That said, Bogost's facility as critic is great enough to persuade one that these are specimens of very significant interest. Moreover, they are drawn from beyond the staples of aca-fandom (i.e. recent classics such as World of Warcraft), and in many cases would probably have been lost to scholarship without Bogost's intervention. This can be seen in one of the book's best essays, 'Snapshots' (Chapter 10), wherein Bogost covers what may be the hardcore gamer's most despised category of games, i.e. those produced using DIY game-making software. Bogost argues that these works are to professionally-produced games what amateur snapshots are to professional photographs. Acknowledgement of the scholarly interest and personal value of such games forms an important part of Bogost's argument that the future of gaming lies not in the proliferation of hardcore gamers - whose imminent disappearance as a group he in fact predicts - but in the integration of videogames within the general mediascape. In this context, Bogost's reading of the amateur game, Wash Joe Jonas (bibliographic details not provided) is particularly interesting: he writes that in "simulat[ing]... an intimate (if weird) relationship with a pop icon", this simple adaptation of a dog-washing game "functions like a wall poster or a printed note-book, or even like a Photoshop job that inserts teen beside heart-throb" (2011, p. 75). Through interpretations such as this, Bogost enquires about the possible meaning of videogames as a component of the media consumption (and in this case, production) of people with little or no investment in gaming per se.
Bogost's foregrounding of the non-gamer provides the most intriguing distinction between his project and that of an aca-fan - and indeed, that of the New Critic, since the New Criticism always aimed at the pedagogical reproduction of what we might call 'hardcore poetry readers' (see e.g. Brooks and Warren, 1938). This is of key relevance to anyone seeking to use games in education, because even if gamers do not "disappear altogether" from the wider world, as Bogost predicts (2011, p. 154), the average student is not - and is never likely to be - a hardcore gamer. In this light, the main contribution of this book may be to suggest directions for more empirical research. For example, Bogost's speculation that "one use of videogame porn is not to titillate at all but to give us [sic] a de-familiarised and uncomfortable experience of the various logics of perversion that stimulate other human beings" (2011, p. 109) virtually demands to be treated as a hypothesis for empirical testing, while his conception of DIY games as "snapshots" could inform ethnographic research into the communities that have grown up around game-making software packages. This should be of particular interest to readers of this journal because, while such packages have not achieved great commercial success, they have clear potential for educational use: for example, the open source system Quest 5.0 (Warren, 2011) is already being employed in the teaching of programming, English, and other core academic subjects.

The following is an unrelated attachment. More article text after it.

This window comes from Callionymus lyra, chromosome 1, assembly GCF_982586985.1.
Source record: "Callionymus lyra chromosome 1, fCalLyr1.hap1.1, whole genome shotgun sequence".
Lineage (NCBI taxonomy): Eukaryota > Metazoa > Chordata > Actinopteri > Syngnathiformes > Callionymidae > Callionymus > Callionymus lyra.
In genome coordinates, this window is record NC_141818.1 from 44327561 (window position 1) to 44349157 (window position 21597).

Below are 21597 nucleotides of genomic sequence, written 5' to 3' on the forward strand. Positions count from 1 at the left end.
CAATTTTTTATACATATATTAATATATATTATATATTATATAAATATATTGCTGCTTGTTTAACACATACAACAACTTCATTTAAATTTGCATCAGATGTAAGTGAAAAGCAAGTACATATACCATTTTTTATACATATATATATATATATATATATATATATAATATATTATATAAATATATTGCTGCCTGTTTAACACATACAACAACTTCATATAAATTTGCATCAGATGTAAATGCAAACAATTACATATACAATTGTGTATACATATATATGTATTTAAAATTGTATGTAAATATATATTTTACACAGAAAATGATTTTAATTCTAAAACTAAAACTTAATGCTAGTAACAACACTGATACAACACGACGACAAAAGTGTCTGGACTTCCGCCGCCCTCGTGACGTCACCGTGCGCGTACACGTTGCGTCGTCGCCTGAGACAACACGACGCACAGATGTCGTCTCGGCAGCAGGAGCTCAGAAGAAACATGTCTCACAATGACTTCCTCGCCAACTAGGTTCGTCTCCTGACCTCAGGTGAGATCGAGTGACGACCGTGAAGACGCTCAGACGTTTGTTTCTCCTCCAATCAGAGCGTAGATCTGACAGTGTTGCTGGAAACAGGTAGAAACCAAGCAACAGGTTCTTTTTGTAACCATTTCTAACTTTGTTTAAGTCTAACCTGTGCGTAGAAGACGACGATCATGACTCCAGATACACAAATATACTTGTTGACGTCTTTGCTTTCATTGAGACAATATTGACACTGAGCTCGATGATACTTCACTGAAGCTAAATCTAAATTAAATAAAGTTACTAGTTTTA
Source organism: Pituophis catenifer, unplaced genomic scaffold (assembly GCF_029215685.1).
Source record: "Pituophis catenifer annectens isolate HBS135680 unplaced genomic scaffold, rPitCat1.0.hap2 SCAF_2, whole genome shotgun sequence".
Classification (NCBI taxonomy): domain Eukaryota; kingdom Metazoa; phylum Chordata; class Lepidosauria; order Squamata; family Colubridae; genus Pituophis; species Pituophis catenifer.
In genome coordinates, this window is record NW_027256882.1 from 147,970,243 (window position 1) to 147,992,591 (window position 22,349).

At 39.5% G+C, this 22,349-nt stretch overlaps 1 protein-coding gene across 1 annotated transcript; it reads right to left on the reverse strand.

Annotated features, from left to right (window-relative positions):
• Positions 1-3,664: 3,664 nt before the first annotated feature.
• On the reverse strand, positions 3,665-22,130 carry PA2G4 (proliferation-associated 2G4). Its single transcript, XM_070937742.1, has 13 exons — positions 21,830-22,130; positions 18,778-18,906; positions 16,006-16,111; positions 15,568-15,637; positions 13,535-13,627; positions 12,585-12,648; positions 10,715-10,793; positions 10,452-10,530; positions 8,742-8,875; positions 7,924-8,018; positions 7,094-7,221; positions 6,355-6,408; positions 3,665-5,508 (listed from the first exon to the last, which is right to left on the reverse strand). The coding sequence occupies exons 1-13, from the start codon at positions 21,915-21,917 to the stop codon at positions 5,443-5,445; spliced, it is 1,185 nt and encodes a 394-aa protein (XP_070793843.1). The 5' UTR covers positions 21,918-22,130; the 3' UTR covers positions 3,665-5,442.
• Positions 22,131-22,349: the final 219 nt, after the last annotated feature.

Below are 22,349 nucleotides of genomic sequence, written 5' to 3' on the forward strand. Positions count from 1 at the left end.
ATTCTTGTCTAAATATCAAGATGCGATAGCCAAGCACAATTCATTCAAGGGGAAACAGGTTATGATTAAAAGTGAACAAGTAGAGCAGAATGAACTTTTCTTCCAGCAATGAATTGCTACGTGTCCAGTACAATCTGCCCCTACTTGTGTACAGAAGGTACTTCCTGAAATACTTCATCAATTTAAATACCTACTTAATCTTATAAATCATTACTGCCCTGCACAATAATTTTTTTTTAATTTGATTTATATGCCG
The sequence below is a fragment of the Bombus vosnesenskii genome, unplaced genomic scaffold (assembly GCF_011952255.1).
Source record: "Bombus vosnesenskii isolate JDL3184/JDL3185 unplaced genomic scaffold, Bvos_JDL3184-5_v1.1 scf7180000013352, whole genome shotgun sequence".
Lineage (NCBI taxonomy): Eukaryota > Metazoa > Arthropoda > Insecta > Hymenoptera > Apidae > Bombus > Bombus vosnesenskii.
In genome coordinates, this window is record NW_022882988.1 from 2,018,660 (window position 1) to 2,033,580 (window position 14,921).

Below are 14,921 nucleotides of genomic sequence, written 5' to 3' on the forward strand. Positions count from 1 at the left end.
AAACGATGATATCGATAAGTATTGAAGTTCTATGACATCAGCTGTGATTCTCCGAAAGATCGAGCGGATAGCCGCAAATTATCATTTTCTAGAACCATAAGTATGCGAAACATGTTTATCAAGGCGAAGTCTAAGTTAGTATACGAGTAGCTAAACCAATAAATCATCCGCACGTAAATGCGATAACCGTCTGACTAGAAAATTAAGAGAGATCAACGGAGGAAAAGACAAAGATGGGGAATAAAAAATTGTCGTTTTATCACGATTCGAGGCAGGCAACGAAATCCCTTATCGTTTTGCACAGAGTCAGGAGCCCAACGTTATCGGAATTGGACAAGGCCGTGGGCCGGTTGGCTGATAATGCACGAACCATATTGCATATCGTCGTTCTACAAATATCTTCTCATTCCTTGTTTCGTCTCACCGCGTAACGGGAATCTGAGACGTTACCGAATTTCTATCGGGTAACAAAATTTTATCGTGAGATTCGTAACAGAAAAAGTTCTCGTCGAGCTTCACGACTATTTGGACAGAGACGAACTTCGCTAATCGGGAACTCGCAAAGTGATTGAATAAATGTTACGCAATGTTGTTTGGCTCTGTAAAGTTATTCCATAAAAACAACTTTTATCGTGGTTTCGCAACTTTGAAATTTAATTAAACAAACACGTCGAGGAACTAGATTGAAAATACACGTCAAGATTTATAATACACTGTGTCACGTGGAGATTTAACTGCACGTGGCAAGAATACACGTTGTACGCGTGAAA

Austin, J.L. (1962). How to do things with words: the William James lectures delivered at Harvard University in 1955. Oxford: Clarendon.
Insomniac Games (2006). Resistance: fall of man. Sony Computer Entertainment America, Inc.
Bogost, I. (2010). 'Against aca-fandom'. Accessed online at: http://www.bogost.com/blog/against_aca-fandom.shtml [Accessed: 9 December 2011]
Brooks, C. and Warren, R.P. (1938). Understanding poetry. New York: Henry Holt and Company.
Hall, J.R., Grindstaff, L., and Lo, M. C. (2010). Handbook of cultural sociology. Abingdon / New York: Routledge.
Rojek, C. and Turner, B. (2000). 'Decorative sociology: towards a critique of the cultural turn'. The Sociological Review 48 (4): 629-648.
Staiger, J. (2005). Media reception studies. New York: New York University Press.